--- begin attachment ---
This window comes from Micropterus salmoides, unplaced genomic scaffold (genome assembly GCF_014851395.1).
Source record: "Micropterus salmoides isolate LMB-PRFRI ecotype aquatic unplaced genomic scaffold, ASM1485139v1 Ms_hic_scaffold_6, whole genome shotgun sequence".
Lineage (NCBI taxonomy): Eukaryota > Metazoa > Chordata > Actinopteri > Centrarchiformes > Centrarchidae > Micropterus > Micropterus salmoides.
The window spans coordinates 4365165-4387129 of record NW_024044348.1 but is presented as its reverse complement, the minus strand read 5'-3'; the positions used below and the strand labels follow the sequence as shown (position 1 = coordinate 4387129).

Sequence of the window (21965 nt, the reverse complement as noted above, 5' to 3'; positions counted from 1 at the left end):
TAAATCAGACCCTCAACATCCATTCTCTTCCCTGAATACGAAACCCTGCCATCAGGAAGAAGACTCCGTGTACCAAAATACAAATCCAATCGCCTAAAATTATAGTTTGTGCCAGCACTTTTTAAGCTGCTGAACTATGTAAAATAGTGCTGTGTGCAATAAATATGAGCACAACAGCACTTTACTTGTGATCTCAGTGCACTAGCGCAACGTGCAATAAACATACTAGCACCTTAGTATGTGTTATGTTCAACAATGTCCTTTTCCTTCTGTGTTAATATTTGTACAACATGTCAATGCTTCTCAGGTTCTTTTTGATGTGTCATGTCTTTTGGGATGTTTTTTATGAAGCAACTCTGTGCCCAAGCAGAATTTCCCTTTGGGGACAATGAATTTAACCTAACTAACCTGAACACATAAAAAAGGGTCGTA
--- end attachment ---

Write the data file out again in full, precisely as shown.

This window comes from Micropterus salmoides, unplaced genomic scaffold (genome assembly GCF_014851395.1).
Source record: "Micropterus salmoides isolate LMB-PRFRI ecotype aquatic unplaced genomic scaffold, ASM1485139v1 Ms_hic_scaffold_6, whole genome shotgun sequence".
Lineage (NCBI taxonomy): Eukaryota > Metazoa > Chordata > Actinopteri > Centrarchiformes > Centrarchidae > Micropterus > Micropterus salmoides.
The window spans coordinates 4365165-4387129 of record NW_024044348.1 but is presented as its reverse complement, the minus strand read 5'-3'; the positions used below and the strand labels follow the sequence as shown (position 1 = coordinate 4387129).

Sequence of the window (21965 nt, the reverse complement as noted above, 5' to 3'; positions counted from 1 at the left end):
TAAATCAGACCCTCAACATCCATTCTCTTCCCTGAATACGAAACCCTGCCATCAGGAAGAAGACTCCGTGTACCAAAATACAAATCCAATCGCCTAAAATTATAGTTTGTGCCAGCACTTTTTAAGCTGCTGAACTATGTAAAATAGTGCTGTGTGCAATAAATATGAGCACAACAGCACTTTACTTGTGATCTCAGTGCACTAGCGCAACGTGCAATAAACATACTAGCACCTTAGTATGTGTTATGTTCAACAATGTCCTTTTCCTTCTGTGTTAATATTTGTACAACATGTCAATGCTTCTCAGGTTCTTTTTGATGTGTCATGTCTTTTGGGATGTTTTTTATGAAGCAACTCTGTGCCCAAGCAGAATTTCCCTTTGGGGACAATGAATTTAACCTAACTAACCTGAACACATAAAAAAGGGTCGTA